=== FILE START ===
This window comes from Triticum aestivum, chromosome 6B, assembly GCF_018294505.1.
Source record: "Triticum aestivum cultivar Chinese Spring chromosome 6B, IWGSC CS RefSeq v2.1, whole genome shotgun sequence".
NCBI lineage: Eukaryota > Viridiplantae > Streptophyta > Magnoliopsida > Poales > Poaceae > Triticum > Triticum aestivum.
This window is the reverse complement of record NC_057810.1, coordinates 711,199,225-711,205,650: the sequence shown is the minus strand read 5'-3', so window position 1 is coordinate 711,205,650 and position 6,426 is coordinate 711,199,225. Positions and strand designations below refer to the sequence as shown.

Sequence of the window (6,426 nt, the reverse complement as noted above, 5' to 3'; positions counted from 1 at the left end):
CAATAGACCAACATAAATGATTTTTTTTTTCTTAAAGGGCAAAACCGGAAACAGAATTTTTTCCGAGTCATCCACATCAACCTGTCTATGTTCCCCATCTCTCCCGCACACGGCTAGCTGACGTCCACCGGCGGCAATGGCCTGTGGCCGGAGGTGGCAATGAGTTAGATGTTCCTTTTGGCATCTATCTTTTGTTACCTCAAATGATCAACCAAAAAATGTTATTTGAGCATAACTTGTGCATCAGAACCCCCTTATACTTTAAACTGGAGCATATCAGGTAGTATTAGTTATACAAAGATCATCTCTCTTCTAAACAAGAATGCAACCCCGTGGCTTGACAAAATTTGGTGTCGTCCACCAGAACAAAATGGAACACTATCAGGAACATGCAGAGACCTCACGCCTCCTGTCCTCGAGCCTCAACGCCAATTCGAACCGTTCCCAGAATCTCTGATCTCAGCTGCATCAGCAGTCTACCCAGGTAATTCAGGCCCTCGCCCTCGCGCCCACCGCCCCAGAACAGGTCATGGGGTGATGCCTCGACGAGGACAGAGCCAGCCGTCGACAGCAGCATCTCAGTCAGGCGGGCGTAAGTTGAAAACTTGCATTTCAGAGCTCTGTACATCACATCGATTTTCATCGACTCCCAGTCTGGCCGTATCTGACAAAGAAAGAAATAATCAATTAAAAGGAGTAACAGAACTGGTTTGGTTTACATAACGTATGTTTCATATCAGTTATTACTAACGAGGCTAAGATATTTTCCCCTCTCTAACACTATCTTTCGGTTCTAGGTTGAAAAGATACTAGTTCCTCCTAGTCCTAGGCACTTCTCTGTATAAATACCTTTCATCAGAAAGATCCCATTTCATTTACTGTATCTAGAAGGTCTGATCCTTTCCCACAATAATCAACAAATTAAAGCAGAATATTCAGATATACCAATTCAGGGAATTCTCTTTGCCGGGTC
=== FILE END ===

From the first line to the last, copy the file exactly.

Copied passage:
This window comes from Triticum aestivum, chromosome 6B, assembly GCF_018294505.1.
Source record: "Triticum aestivum cultivar Chinese Spring chromosome 6B, IWGSC CS RefSeq v2.1, whole genome shotgun sequence".
NCBI lineage: Eukaryota > Viridiplantae > Streptophyta > Magnoliopsida > Poales > Poaceae > Triticum > Triticum aestivum.
This window is the reverse complement of record NC_057810.1, coordinates 711,199,225-711,205,650: the sequence shown is the minus strand read 5'-3', so window position 1 is coordinate 711,205,650 and position 6,426 is coordinate 711,199,225. Positions and strand designations below refer to the sequence as shown.

Sequence of the window (6,426 nt, the reverse complement as noted above, 5' to 3'; positions counted from 1 at the left end):
CAATAGACCAACATAAATGATTTTTTTTTTCTTAAAGGGCAAAACCGGAAACAGAATTTTTTCCGAGTCATCCACATCAACCTGTCTATGTTCCCCATCTCTCCCGCACACGGCTAGCTGACGTCCACCGGCGGCAATGGCCTGTGGCCGGAGGTGGCAATGAGTTAGATGTTCCTTTTGGCATCTATCTTTTGTTACCTCAAATGATCAACCAAAAAATGTTATTTGAGCATAACTTGTGCATCAGAACCCCCTTATACTTTAAACTGGAGCATATCAGGTAGTATTAGTTATACAAAGATCATCTCTCTTCTAAACAAGAATGCAACCCCGTGGCTTGACAAAATTTGGTGTCGTCCACCAGAACAAAATGGAACACTATCAGGAACATGCAGAGACCTCACGCCTCCTGTCCTCGAGCCTCAACGCCAATTCGAACCGTTCCCAGAATCTCTGATCTCAGCTGCATCAGCAGTCTACCCAGGTAATTCAGGCCCTCGCCCTCGCGCCCACCGCCCCAGAACAGGTCATGGGGTGATGCCTCGACGAGGACAGAGCCAGCCGTCGACAGCAGCATCTCAGTCAGGCGGGCGTAAGTTGAAAACTTGCATTTCAGAGCTCTGTACATCACATCGATTTTCATCGACTCCCAGTCTGGCCGTATCTGACAAAGAAAGAAATAATCAATTAAAAGGAGTAACAGAACTGGTTTGGTTTACATAACGTATGTTTCATATCAGTTATTACTAACGAGGCTAAGATATTTTCCCCTCTCTAACACTATCTTTCGGTTCTAGGTTGAAAAGATACTAGTTCCTCCTAGTCCTAGGCACTTCTCTGTATAAATACCTTTCATCAGAAAGATCCCATTTCATTTACTGTATCTAGAAGGTCTGATCCTTTCCCACAATAATCAACAAATTAAAGCAGAATATTCAGATATACCAATTCAGGGAATTCTCTTTGCCGGGTC